We have come to this world to accept it, not merely to know it. We may become powerful by knowledge, but we attain fullness by sympathy. The highest education is that which does not merely give us information but makes our life in harmony with all existence. But we find that this education of sympathy is not only systematically ignored in schools, but it is severely repressed. From our very childhood habits are formed and knowledge is imparted in such a manner that our life is weaned away from nature and our mind and the world are set in opposition from the beginning of our days. Thus the greatest of educations for which we came prepared is neglected, and we are made to lose our world to find a bagful of information instead. We rob the child of his earth to teach him geography, of language to teach him grammar. His hunger is for the Epic, but he is supplied with chronicles of facts and dates…Child-nature protests against such calamity with all its power of suffering, subdued at last into silence by punishment.

Rabindranath Tagore, Personality,1917: 116-17 excerpt@infed

infed is the big dog of web sites about informal learning so its subtitle:
The Informal Education Homepage is aptly singular. If all learning is experiential, to separate informal learning from formal learning is to draw a fairly clear dividing line at a structural level.

From there, things get complicated. This dry article (non-formal learning: mapping the conceptual terrain. a consultation report @infed nevertheless makes some necessary distinctions; it’s a keeper.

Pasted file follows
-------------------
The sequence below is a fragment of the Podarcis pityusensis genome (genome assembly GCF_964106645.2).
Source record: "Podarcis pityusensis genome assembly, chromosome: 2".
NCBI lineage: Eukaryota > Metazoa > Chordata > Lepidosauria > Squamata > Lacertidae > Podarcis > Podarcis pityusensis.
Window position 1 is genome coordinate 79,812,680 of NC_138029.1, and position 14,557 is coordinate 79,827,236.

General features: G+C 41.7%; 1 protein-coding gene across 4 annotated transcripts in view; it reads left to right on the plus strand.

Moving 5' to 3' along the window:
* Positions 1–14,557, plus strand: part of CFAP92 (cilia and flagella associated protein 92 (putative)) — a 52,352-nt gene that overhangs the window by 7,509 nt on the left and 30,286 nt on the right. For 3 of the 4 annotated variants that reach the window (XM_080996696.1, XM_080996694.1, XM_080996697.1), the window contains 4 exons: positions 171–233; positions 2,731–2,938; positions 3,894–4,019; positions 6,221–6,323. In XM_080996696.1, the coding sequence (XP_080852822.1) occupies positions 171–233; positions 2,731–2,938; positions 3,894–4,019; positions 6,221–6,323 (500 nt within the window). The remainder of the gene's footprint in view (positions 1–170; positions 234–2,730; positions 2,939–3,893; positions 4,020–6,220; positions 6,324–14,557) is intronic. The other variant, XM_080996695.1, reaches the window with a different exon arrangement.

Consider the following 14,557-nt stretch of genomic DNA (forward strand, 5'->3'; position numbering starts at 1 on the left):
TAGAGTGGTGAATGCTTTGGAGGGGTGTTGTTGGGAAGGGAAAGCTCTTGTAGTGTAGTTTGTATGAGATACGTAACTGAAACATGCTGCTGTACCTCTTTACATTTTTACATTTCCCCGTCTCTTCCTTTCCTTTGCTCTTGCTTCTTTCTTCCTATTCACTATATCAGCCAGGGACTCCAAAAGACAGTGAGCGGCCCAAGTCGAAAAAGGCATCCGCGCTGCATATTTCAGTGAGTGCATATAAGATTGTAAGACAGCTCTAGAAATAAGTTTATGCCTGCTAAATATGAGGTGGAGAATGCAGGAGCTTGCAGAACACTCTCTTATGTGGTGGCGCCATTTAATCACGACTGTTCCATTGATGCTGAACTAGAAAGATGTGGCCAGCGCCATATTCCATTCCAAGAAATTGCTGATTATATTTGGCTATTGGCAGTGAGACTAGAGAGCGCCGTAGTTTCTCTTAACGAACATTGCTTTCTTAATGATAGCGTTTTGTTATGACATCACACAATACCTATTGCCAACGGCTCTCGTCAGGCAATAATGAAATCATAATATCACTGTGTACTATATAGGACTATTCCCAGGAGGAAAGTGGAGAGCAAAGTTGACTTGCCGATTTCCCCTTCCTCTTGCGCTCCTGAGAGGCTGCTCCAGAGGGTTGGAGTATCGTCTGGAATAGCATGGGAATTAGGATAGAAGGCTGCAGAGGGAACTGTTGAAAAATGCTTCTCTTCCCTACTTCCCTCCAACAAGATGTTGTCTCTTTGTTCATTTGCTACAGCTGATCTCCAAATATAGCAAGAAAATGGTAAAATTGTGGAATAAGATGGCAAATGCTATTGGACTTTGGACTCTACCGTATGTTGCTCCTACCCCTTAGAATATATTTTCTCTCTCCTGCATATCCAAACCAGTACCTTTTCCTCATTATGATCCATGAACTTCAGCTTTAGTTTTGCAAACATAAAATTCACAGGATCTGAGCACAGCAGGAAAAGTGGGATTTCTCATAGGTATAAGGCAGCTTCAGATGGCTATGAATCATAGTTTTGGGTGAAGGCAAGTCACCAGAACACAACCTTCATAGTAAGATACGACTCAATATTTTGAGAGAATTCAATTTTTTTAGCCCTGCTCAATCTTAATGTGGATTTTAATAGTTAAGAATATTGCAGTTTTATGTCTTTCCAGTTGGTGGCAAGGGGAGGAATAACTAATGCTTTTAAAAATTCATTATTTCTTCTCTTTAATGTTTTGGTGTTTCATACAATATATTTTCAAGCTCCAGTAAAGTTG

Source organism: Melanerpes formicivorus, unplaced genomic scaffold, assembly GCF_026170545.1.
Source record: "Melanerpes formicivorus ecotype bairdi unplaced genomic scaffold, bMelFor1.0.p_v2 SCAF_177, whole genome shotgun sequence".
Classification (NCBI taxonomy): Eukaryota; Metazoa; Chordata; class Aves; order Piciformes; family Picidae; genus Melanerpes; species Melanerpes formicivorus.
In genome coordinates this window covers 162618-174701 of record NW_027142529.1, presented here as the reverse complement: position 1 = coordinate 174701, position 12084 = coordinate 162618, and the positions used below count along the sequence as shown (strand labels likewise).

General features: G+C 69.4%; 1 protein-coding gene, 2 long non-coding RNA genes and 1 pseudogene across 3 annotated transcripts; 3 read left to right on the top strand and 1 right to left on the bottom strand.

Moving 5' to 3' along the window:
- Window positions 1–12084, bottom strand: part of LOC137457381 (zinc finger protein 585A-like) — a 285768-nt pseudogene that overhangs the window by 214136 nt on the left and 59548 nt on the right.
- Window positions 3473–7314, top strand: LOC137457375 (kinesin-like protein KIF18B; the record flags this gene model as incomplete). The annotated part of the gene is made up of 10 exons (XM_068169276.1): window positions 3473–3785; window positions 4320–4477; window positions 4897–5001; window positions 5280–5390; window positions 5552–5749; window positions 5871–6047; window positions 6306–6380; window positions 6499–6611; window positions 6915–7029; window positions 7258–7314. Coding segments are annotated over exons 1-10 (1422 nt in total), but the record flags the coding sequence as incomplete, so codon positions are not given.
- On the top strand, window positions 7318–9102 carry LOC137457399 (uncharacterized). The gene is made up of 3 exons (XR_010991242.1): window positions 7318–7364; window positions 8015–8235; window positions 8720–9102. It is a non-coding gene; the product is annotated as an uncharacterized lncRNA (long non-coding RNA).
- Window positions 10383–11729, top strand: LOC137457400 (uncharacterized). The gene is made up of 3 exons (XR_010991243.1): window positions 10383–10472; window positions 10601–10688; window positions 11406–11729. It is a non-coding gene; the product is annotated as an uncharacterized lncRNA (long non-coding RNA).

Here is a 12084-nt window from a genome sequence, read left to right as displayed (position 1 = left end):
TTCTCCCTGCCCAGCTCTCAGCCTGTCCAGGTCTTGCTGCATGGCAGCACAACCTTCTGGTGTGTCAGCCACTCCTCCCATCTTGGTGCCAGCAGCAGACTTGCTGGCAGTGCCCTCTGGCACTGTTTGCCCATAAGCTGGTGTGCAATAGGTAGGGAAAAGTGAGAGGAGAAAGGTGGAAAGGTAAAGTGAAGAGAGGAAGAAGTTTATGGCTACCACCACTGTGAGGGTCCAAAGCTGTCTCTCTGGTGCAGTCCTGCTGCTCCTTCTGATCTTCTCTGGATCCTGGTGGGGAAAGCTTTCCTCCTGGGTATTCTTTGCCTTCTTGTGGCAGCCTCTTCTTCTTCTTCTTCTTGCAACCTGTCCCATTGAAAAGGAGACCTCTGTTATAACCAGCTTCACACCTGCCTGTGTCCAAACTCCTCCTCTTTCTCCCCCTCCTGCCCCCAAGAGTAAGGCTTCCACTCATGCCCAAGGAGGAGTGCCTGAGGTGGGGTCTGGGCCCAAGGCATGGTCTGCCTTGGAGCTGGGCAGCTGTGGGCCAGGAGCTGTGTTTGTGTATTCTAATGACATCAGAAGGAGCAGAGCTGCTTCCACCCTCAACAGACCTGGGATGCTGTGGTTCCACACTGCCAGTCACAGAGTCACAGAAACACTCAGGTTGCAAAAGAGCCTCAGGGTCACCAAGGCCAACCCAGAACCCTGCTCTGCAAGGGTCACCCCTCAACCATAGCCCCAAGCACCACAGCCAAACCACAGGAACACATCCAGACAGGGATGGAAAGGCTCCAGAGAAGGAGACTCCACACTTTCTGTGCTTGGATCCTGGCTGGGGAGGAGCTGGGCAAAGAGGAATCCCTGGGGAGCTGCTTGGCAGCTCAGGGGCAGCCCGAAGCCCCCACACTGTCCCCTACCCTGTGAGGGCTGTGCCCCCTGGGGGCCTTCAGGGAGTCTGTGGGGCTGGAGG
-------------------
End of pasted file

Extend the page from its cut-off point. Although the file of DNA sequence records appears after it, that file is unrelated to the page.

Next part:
In its encyclopedia of thinkers and themes, one of infed’s strengths is it’s concise treatment of expansive subject matter. The pages on reflection and andragogy are prime examples. infed’s scope is obvious from the outlineof its sitemap. infed isn’t comprehensive. Its only substantial deficits are surprising blank spots having to do with informal modalities and innovative theories driven over the last twenty years by the field of management in the United States. Senge gets a page, there’s only one mention of Cooperrider in an article, hope, utopianism and educational renewal, and no mention of Goleman, Scharmer, others. But, even if infed is a bit behind, infed’s team has created a second-to-none resource.

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